The Facebook Phones That Were Never Great


As of the fourth quarter of 2016, Facebook had 1.86 billion active users. Of those, 1.74 billion access the world’s largest social network from their mobile devices. So what has Facebook been doing about mobile users? A lot!

The company recognized the key role that mobile devices were going to play in helping connect the world very early on. It’s why it invested heavily in making sure we had a functional Android app (the app that was there around 2012 was too horrible). It’s why it acquired Snaptu and we got Facebook for Every Phone as a result. It’s why we now apps targeted at those in low bandwidth areas and those who have no use for the main Facebook app.

There’s something else that Facebook tried its hand at once upon a time: phones! Yes, Facebook wanted you to buy Facebook phones so it partnered with some device makers to be able to bring to the market devices that had the Facebook experience front and centre. Since you no longer hear of the Facebook phones, there’s no doubt that they failed to pick up because they vanished as soon as they appeared on the scene. Here are 3 phones that Facebook once hoped to dominate the world with:

1. HTC ChaCha

Facebook’s dilly-dallying with a phone geared towards giving its users a one-tap access to the news feed started way back in 2011 with two brand new devices from HTC. The Chacha was one of them. It was your traditional QWERTY Android smartphone but with one awkwardly placed Facebook button at the bottom that provided instant (well, that’s arguable) access to Facebook.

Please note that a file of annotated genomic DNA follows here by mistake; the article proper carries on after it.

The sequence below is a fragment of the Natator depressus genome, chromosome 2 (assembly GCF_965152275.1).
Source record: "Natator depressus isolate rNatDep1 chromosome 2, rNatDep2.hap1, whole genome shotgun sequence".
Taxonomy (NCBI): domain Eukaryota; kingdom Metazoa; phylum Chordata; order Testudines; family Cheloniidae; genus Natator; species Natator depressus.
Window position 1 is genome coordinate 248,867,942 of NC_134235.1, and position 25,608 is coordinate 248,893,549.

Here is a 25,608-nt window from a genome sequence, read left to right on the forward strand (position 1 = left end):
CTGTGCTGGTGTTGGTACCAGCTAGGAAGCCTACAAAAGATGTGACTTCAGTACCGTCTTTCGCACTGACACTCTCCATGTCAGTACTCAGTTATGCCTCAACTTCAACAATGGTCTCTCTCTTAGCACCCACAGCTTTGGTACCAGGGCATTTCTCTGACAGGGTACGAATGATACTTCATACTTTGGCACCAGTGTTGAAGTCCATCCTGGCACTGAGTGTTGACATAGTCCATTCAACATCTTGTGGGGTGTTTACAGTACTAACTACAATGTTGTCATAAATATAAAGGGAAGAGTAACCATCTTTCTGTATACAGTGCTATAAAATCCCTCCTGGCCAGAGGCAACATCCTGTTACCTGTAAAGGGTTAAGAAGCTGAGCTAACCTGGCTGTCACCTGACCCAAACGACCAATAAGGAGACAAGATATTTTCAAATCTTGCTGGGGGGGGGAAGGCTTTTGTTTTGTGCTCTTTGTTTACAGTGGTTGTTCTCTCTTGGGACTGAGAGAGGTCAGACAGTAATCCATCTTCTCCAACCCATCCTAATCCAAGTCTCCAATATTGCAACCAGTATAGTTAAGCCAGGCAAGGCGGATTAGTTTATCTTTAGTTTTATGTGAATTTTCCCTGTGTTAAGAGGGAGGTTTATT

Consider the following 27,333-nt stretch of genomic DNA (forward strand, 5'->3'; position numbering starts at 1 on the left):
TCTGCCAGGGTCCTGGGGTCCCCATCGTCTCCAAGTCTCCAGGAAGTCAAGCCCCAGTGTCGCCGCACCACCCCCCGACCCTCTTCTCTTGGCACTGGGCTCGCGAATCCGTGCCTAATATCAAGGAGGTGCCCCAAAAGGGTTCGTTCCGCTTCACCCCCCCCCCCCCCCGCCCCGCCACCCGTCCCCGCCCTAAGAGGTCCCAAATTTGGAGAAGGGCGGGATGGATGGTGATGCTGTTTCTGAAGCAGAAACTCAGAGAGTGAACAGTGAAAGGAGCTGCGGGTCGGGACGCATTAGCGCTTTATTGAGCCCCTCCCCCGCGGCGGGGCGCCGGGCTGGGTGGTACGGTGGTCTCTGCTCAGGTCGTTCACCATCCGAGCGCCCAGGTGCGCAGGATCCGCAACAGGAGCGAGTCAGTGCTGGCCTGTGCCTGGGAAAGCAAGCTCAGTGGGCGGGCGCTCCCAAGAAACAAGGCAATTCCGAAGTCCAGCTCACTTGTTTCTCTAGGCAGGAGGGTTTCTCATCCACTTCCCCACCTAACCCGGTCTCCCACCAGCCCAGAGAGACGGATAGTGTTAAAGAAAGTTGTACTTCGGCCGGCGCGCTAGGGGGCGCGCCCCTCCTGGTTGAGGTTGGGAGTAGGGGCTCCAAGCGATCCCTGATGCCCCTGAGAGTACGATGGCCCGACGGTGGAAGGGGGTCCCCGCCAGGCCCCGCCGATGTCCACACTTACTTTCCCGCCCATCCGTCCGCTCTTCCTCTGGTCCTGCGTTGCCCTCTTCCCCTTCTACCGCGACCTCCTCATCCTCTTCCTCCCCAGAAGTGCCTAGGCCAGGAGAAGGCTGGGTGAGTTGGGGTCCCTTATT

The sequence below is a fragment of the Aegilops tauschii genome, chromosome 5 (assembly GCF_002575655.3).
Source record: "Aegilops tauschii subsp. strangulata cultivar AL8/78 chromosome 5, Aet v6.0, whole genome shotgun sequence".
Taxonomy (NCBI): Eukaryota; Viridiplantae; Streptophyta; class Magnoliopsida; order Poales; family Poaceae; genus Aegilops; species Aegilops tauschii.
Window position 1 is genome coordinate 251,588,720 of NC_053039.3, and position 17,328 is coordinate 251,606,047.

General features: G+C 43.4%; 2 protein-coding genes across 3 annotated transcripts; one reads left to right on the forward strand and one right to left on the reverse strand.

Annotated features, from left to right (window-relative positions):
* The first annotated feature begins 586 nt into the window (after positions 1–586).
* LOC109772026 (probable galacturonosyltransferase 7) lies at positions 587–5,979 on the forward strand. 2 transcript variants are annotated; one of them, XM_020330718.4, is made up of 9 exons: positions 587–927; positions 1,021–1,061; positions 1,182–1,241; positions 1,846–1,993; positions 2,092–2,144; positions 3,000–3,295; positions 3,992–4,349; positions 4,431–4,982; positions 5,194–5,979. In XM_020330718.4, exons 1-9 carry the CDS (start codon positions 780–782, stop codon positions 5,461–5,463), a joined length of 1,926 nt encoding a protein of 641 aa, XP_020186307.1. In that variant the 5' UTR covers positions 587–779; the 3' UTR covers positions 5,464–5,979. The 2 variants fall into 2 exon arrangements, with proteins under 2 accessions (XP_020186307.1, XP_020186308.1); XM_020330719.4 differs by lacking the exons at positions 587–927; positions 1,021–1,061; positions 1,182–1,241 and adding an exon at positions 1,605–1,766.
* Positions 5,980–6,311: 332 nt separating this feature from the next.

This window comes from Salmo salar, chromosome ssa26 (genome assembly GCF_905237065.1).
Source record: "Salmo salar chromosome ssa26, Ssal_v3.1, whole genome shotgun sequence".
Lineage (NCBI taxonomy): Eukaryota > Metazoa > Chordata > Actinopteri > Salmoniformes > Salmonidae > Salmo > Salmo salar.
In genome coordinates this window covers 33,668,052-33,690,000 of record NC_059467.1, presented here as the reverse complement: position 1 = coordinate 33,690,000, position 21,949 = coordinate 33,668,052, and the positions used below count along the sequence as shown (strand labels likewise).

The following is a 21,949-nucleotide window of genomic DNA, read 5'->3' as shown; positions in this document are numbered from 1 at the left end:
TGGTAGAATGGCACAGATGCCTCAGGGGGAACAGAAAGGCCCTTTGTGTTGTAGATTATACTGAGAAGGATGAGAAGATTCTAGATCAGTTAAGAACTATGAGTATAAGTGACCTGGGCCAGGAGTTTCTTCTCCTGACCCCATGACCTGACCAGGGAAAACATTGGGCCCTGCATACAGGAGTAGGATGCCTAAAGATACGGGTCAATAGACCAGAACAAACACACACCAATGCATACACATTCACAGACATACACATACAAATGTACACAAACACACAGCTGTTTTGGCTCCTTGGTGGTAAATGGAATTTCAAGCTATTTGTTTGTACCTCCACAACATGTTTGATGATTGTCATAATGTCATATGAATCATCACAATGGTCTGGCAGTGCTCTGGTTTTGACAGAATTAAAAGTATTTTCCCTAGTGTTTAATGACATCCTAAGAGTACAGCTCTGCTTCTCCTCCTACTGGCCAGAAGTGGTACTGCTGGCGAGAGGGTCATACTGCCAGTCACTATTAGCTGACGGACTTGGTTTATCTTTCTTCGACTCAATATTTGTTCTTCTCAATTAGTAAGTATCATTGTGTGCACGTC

2. HTC Salsa

While the HTC ChaCha had a physical keyboard, the Salsa, its sibling, was a full touch screen device whose device was based on a popular HTC device of that time, the HTC Legend. The only similarity with the ChaCha other than being announced at the same time at MWC 2011? It had an awkwardly-placed Facebook button at the bottom of the screen as well. You know, just incase users got tired of interacting with the device on-screen and needed a Facebook speed dial.

3. HTC First

While Facebook never took a front row seat with the HTC Salsa and the HTC ChaCha, it was all over the HTC First, the “first true Facebook phone”. However, just like the Salsa and the ChaCha before it, the HTC First was a big fail!

The HTC First had another Facebook product geared towards driving its users to consume more content from Facebook and interact with their friends on the social network: Facebook Home. Do you remember it?

Facebook abandoned Home a long time ago. The app was last updated on the Play Store 3 years ago. While I liked Facebook Home when I tried it out on the Galaxy S4, the only outstanding feature and one I love todate (I use YAATA SMS just because of a similar implementation) was Chat Heads, those little circular pop ups that you today associate with Facebook Messenger alerts.

HTC First was never shown any love at first and it never had it through to the end. TIME Magazine listed it as one of the “lamest moments of the year 2013” and ReadWriteWeb listed it as one of the “top 10 tech failures of the year (2013)”. Enough said.

While those 3 HTC devices are the closest we have ever come to having a Facebook phone, it doesn’t mean they were the only ones. African smartphone brand Mi-Fone had several mobile phones that had Facebook buttons that actually worked well.

It is unlikely that Facebook would want to walk this route ever again but never say never. The company bought Oculus, the virtual reality company behind products such as the Rift and the Samsung Gear VR and there is every indicator that it intends to be a big player in mixed (augmented and virtual) reality since competitors like Snap are already taking that route. With the intersection of technology happening so fast, we may not have to wait for so long before something interesting pitting Facebook and the phones we love so much happens again even though I am still of the opinion that they need to fix their app as it is such a battery guzzler.